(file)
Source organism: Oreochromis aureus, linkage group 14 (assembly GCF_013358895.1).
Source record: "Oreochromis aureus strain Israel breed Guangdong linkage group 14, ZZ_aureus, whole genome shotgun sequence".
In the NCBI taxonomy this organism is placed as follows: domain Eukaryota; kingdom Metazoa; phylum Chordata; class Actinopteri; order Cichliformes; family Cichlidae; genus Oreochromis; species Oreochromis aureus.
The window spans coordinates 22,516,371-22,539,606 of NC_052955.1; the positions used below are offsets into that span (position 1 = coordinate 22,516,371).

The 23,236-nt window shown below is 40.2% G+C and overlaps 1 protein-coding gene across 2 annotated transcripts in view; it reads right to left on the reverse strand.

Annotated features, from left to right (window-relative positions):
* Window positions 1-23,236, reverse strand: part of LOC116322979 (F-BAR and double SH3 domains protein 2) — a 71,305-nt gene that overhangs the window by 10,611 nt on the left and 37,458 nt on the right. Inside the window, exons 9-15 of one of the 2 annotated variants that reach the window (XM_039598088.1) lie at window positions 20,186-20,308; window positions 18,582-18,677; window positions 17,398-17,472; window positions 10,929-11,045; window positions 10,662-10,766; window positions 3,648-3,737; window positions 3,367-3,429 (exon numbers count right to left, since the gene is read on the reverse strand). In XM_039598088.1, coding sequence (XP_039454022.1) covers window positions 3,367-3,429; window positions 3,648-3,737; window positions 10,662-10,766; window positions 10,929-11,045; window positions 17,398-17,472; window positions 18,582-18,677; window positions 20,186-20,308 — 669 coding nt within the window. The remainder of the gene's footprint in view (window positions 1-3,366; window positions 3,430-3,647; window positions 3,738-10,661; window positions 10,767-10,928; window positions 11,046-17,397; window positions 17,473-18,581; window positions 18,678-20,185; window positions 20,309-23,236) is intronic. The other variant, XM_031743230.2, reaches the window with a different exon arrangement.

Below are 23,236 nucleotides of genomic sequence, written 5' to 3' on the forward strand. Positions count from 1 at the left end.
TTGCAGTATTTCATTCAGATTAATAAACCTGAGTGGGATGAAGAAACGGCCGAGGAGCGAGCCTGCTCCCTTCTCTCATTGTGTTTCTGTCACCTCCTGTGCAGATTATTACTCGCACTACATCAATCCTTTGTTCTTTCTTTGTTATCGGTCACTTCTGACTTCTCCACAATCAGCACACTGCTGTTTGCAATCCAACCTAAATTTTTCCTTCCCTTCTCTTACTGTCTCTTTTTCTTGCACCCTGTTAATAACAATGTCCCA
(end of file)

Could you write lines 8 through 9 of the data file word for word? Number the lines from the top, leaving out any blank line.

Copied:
Below are 23,236 nucleotides of genomic sequence, written 5' to 3' on the forward strand. Positions count from 1 at the left end.
TTGCAGTATTTCATTCAGATTAATAAACCTGAGTGGGATGAAGAAACGGCCGAGGAGCGAGCCTGCTCCCTTCTCTCATTGTGTTTCTGTCACCTCCTGTGCAGATTATTACTCGCACTACATCAATCCTTTGTTCTTTCTTTGTTATCGGTCACTTCTGACTTCTCCACAATCAGCACACTGCTGTTTGCAATCCAACCTAAATTTTTCCTTCCCTTCTCTTACTGTCTCTTTTTCTTGCACCCTGTTAATAACAATGTCCCA